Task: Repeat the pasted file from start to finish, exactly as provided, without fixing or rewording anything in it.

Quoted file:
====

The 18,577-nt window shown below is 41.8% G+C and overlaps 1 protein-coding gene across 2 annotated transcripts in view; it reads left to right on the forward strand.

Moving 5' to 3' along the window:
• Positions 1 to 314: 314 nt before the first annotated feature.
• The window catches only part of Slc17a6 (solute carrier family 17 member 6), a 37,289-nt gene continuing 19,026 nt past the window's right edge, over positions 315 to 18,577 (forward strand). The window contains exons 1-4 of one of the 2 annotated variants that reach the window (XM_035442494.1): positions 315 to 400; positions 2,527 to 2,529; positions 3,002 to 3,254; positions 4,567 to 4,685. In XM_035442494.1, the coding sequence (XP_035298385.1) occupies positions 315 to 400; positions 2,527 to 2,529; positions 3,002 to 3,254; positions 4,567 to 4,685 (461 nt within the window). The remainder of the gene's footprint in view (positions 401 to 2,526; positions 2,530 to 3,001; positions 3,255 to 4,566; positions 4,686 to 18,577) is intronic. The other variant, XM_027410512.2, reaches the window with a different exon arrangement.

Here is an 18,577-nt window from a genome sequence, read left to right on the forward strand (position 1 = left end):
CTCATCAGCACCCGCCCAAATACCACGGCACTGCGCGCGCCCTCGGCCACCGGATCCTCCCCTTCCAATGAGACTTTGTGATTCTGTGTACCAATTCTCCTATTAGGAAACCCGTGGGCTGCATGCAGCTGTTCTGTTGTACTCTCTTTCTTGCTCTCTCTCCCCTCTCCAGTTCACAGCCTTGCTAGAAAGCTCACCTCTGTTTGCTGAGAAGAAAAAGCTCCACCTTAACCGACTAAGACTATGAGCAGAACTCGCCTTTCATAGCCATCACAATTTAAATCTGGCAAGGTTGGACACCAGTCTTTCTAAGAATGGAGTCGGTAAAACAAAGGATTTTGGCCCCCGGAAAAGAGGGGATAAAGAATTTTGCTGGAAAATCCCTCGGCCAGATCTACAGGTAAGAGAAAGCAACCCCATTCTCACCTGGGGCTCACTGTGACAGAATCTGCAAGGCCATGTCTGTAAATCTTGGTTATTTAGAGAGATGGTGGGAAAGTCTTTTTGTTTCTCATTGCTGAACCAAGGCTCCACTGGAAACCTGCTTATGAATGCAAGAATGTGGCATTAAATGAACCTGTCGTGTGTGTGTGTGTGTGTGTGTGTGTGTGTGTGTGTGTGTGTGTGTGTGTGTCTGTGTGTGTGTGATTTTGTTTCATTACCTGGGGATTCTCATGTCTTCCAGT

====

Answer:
The 18,577-nt window shown below is 41.8% G+C and overlaps 1 protein-coding gene across 2 annotated transcripts in view; it reads left to right on the forward strand.

Moving 5' to 3' along the window:
• Positions 1 to 314: 314 nt before the first annotated feature.
• The window catches only part of Slc17a6 (solute carrier family 17 member 6), a 37,289-nt gene continuing 19,026 nt past the window's right edge, over positions 315 to 18,577 (forward strand). The window contains exons 1-4 of one of the 2 annotated variants that reach the window (XM_035442494.1): positions 315 to 400; positions 2,527 to 2,529; positions 3,002 to 3,254; positions 4,567 to 4,685. In XM_035442494.1, the coding sequence (XP_035298385.1) occupies positions 315 to 400; positions 2,527 to 2,529; positions 3,002 to 3,254; positions 4,567 to 4,685 (461 nt within the window). The remainder of the gene's footprint in view (positions 401 to 2,526; positions 2,530 to 3,001; positions 3,255 to 4,566; positions 4,686 to 18,577) is intronic. The other variant, XM_027410512.2, reaches the window with a different exon arrangement.

Here is an 18,577-nt window from a genome sequence, read left to right on the forward strand (position 1 = left end):
CTCATCAGCACCCGCCCAAATACCACGGCACTGCGCGCGCCCTCGGCCACCGGATCCTCCCCTTCCAATGAGACTTTGTGATTCTGTGTACCAATTCTCCTATTAGGAAACCCGTGGGCTGCATGCAGCTGTTCTGTTGTACTCTCTTTCTTGCTCTCTCTCCCCTCTCCAGTTCACAGCCTTGCTAGAAAGCTCACCTCTGTTTGCTGAGAAGAAAAAGCTCCACCTTAACCGACTAAGACTATGAGCAGAACTCGCCTTTCATAGCCATCACAATTTAAATCTGGCAAGGTTGGACACCAGTCTTTCTAAGAATGGAGTCGGTAAAACAAAGGATTTTGGCCCCCGGAAAAGAGGGGATAAAGAATTTTGCTGGAAAATCCCTCGGCCAGATCTACAGGTAAGAGAAAGCAACCCCATTCTCACCTGGGGCTCACTGTGACAGAATCTGCAAGGCCATGTCTGTAAATCTTGGTTATTTAGAGAGATGGTGGGAAAGTCTTTTTGTTTCTCATTGCTGAACCAAGGCTCCACTGGAAACCTGCTTATGAATGCAAGAATGTGGCATTAAATGAACCTGTCGTGTGTGTGTGTGTGTGTGTGTGTGTGTGTGTGTGTGTGTGTGTGTGTGTGTCTGTGTGTGTGTGATTTTGTTTCATTACCTGGGGATTCTCATGTCTTCCAGT